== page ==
- 7.10 Drivers whose first NASCAR Cup Series win was the Daytona 500
- 7.11 Youngest and oldest winners of the Daytona 500
- 8 References
- 9 External links
The race is the direct successor of shorter races held on the Daytona Beach Road Course. This long square was partially on the sand and also on the highway near the beach. Earlier events featured 200-mile (320 km) races with stock cars. Eventually, a 500-mile (805 km) stock car race was held at Daytona International Speedway in 1959. It was the second 500-mile NASCAR race, following the annual Southern 500, and has been held every year since. By 1961, it began to be referred to as the Daytona 500,  by which it is still commonly known.
Daytona International Speedway is 2.5 miles (4 km) long and a 500-mile race  requires 200 laps to complete. However, the race is considered official after two stages (120 laps) have been completed (300 miles). The race has been shortened four times due to rain (in 1965, 1966, 2003, and 2009) and once in response to the energy crisis of 1974. Since the adaptation of the green–white–checker finish rule in 2004, the race has gone past 500 miles on seven occasions ( 2005, 2006, 2007, 2010, 2011, 2012, and 2015).
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- 1959: Lee Petty, patriarch of the racing family, won the inaugural Daytona 500 on February 22, 1959, defeating Johnny Beauchamp.
- 1960: Junior Johnson made use of the draft, then a little-understood phenomenon, to win while running a slower, year-old car in a field of 68 cars, most in Daytona 500 history through the present day.
- 1965: The first rain-shortened Daytona 500 was the 1965 event. Fred Lorenzen was in the lead when the race was called on lap 133 of 200.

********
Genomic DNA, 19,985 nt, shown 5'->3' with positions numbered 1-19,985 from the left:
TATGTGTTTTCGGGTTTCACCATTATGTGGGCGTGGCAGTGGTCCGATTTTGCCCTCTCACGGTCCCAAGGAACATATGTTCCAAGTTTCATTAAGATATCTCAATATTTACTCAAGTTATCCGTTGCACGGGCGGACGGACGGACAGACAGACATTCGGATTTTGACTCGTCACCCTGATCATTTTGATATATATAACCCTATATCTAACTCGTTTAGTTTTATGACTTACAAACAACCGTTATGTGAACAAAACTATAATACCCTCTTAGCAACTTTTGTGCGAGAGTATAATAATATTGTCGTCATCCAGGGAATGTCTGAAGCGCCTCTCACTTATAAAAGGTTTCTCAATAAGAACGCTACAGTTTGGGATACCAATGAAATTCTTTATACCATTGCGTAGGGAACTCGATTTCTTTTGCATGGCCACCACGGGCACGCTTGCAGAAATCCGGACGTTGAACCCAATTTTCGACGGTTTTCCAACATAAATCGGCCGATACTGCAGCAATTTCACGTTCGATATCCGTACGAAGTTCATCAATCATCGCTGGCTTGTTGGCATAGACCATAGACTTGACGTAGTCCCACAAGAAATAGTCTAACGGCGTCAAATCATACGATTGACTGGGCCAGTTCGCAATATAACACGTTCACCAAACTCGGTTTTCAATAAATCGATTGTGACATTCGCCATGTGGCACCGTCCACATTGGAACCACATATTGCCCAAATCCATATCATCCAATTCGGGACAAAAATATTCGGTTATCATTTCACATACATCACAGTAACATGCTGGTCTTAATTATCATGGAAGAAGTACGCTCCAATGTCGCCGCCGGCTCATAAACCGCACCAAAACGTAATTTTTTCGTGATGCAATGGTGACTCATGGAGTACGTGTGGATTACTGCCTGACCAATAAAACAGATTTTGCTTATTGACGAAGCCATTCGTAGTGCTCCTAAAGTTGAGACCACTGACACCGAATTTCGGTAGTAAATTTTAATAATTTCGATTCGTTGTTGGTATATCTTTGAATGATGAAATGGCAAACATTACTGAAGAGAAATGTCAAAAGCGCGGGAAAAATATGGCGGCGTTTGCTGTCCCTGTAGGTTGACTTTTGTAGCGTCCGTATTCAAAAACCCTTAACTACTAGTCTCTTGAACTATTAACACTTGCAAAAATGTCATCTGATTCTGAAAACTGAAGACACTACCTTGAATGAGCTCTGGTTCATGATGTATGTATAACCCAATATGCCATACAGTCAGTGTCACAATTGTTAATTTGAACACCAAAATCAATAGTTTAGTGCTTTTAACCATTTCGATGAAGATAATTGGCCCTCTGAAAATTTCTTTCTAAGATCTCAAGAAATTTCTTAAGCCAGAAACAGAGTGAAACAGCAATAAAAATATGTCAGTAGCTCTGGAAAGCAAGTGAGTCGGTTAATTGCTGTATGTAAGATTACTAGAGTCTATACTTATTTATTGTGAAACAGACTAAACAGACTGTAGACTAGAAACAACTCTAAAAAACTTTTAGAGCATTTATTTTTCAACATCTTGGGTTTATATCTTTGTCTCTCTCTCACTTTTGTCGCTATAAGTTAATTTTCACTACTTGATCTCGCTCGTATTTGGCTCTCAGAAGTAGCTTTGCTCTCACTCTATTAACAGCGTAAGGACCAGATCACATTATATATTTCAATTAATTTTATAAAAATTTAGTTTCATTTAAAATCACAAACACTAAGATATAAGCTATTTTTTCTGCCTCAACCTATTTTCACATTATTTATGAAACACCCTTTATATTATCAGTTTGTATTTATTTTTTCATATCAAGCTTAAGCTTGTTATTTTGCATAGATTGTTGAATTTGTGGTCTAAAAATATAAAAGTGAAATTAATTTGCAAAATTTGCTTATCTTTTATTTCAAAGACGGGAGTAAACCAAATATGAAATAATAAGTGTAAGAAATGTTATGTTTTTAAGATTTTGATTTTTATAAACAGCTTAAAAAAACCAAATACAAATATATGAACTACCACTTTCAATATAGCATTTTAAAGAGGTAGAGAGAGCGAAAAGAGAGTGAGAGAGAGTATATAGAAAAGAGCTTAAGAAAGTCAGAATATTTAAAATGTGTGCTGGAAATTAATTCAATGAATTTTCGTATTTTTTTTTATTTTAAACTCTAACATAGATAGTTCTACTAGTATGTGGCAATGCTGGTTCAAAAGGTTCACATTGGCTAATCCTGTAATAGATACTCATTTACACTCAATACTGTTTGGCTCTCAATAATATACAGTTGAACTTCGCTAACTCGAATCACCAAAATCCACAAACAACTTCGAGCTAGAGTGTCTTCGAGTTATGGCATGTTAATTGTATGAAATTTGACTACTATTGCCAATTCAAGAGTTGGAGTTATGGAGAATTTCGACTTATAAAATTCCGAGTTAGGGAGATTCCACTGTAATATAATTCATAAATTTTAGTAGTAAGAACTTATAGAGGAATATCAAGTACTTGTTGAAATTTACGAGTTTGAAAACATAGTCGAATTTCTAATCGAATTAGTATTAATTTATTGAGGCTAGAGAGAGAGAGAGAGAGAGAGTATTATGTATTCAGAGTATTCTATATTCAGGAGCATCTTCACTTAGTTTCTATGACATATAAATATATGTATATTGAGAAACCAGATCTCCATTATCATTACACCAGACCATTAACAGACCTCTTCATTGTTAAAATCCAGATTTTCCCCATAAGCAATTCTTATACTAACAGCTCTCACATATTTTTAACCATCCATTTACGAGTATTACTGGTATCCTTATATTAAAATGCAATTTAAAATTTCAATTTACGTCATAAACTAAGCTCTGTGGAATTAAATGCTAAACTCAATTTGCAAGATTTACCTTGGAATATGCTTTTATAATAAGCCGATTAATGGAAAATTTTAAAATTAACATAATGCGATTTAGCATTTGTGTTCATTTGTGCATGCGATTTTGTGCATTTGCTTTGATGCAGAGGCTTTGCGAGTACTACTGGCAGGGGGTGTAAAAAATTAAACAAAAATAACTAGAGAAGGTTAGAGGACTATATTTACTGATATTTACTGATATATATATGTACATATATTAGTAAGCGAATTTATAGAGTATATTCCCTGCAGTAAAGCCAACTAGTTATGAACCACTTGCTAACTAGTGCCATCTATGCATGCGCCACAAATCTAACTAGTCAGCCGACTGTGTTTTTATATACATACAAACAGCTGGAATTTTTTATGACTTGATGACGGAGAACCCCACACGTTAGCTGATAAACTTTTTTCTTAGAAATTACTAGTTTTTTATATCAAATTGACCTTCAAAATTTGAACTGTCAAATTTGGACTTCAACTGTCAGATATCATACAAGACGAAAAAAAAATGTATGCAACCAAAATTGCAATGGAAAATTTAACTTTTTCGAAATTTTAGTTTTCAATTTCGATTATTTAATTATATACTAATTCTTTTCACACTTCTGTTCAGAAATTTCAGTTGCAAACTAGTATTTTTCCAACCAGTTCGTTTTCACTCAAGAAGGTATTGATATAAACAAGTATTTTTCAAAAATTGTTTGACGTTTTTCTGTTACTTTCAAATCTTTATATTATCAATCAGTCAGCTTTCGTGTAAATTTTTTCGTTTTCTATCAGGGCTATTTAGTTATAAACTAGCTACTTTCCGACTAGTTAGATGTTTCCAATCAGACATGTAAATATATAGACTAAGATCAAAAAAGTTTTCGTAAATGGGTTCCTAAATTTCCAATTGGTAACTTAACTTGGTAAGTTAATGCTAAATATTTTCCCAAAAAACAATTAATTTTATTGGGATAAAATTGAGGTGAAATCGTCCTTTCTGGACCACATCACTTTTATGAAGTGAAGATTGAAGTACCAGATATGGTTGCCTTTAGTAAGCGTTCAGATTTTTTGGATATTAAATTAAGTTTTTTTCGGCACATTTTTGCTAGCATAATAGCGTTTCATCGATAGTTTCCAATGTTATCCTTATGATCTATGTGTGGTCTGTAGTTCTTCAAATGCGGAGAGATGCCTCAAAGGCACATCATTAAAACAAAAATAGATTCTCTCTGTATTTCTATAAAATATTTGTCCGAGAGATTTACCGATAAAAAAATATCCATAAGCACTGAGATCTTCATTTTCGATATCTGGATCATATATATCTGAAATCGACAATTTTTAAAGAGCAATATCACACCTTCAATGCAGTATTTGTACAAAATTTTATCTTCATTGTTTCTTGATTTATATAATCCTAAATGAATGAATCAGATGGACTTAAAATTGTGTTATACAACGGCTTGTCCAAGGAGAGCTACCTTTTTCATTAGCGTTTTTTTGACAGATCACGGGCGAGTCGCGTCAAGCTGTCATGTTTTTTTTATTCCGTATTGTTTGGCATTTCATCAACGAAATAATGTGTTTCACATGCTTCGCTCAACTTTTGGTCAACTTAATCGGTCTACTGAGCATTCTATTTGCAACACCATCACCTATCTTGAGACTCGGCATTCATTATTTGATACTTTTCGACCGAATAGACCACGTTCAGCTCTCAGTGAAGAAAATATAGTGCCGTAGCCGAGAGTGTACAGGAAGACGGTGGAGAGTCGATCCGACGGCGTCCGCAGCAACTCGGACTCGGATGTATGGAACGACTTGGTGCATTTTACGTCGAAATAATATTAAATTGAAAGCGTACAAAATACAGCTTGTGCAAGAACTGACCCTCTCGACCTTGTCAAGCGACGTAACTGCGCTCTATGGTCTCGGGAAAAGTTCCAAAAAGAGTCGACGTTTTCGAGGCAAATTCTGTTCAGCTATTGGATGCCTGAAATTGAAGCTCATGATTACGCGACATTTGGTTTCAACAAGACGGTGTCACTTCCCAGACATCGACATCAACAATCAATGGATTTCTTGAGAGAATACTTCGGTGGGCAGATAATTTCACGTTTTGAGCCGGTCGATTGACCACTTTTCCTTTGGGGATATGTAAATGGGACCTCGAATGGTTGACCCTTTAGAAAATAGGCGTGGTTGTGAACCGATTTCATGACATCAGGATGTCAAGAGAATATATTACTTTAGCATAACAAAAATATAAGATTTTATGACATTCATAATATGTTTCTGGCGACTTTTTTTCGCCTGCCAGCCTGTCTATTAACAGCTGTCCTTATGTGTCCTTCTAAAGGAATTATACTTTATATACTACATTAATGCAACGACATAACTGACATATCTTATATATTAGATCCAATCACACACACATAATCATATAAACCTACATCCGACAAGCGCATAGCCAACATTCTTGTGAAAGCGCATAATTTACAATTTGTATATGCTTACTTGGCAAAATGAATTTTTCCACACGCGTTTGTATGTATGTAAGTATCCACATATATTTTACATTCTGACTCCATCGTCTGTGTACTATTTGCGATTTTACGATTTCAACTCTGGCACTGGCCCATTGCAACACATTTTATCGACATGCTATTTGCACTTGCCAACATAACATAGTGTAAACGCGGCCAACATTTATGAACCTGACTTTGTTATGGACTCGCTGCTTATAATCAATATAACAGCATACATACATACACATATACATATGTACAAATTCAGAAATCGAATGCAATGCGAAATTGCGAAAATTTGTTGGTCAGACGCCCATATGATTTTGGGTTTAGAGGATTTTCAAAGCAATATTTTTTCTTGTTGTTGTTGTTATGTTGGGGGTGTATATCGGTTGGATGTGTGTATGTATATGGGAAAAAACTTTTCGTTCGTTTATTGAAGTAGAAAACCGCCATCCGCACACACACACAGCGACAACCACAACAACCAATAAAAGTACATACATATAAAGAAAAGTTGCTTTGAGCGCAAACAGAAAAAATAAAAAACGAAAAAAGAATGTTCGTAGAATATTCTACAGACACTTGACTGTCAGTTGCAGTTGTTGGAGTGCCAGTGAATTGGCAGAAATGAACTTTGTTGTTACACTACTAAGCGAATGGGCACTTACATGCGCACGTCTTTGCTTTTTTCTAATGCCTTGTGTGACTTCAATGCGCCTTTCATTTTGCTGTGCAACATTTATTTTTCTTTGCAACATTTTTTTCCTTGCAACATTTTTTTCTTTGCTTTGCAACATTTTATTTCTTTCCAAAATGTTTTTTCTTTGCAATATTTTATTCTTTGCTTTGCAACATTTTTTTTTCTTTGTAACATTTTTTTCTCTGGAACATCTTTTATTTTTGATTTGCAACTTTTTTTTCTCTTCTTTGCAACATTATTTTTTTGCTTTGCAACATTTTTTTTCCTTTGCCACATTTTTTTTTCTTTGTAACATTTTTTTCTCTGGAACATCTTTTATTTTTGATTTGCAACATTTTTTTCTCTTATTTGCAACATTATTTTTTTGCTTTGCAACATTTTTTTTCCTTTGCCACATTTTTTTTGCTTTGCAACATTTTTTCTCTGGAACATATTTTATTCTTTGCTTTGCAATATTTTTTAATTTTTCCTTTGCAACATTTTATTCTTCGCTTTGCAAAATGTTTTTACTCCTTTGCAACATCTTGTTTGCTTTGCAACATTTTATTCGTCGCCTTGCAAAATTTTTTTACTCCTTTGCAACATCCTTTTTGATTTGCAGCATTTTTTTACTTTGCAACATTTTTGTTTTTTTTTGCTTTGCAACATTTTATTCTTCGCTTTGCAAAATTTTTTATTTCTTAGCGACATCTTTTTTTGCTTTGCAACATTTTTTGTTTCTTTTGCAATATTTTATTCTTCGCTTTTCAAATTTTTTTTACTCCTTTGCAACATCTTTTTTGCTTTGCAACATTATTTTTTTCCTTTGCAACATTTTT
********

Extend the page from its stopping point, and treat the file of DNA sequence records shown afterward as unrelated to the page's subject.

- 1966: Richard Petty becomes the first two-time winner, having previously won the 1964 race. Through 2015, only 11 drivers have won 2 or more Daytona 500s.
- 1967: Mario Andretti led 112 of the 200 laps including the last 33 to capture his first and only win in the Cup Series.
- 1968: For much of this race, both Cale Yarborough and LeeRoy Yarbrough traded the lead. With 5 laps to go, Yarborough made a successful slingshot pass on the third turn to take the lead from Yarbrough and never looked back as he won his first Daytona 500 by 1.3 seconds.
- 1969: Just like a year earlier, LeeRoy Yarbrough would inflict the same treatment on Charlie Glotzbach, scoring the victory on the last lap.
- 1971: Richard Petty becomes the first three-time winner, including the 1964 and 1966 races. Through 2015, only 5 drivers have won 3 or more Daytona 500s.
- 1972: A. J. Foyt cruised into the lead on lap 80 and stayed there through the 200 lap race, lapping the entire field. Foyt beat second place Charlie Glotzbach by nearly two laps, with Jim Vandiver finishing 6 laps down in third.
- 1973: Richard Petty becomes the first four-time winner, including the 1964, 1966 and 1971 races . Through 2015, only Petty (7 total) and Cale Yarborough have won 4 Daytona 500s.
- 1974: During the start of the 1974 NASCAR season, many races had their distance cut ten percent in response to the 1973 oil crisis. As a result, the 1974 Daytona 500 was shortened to 180 laps (450 miles), as symbolically, the race "started" on lap 21. Richard Petty became the first of only 3 drivers (through 2015) to win consecutive Daytona 500s, while also setting a mark of 5 total wins.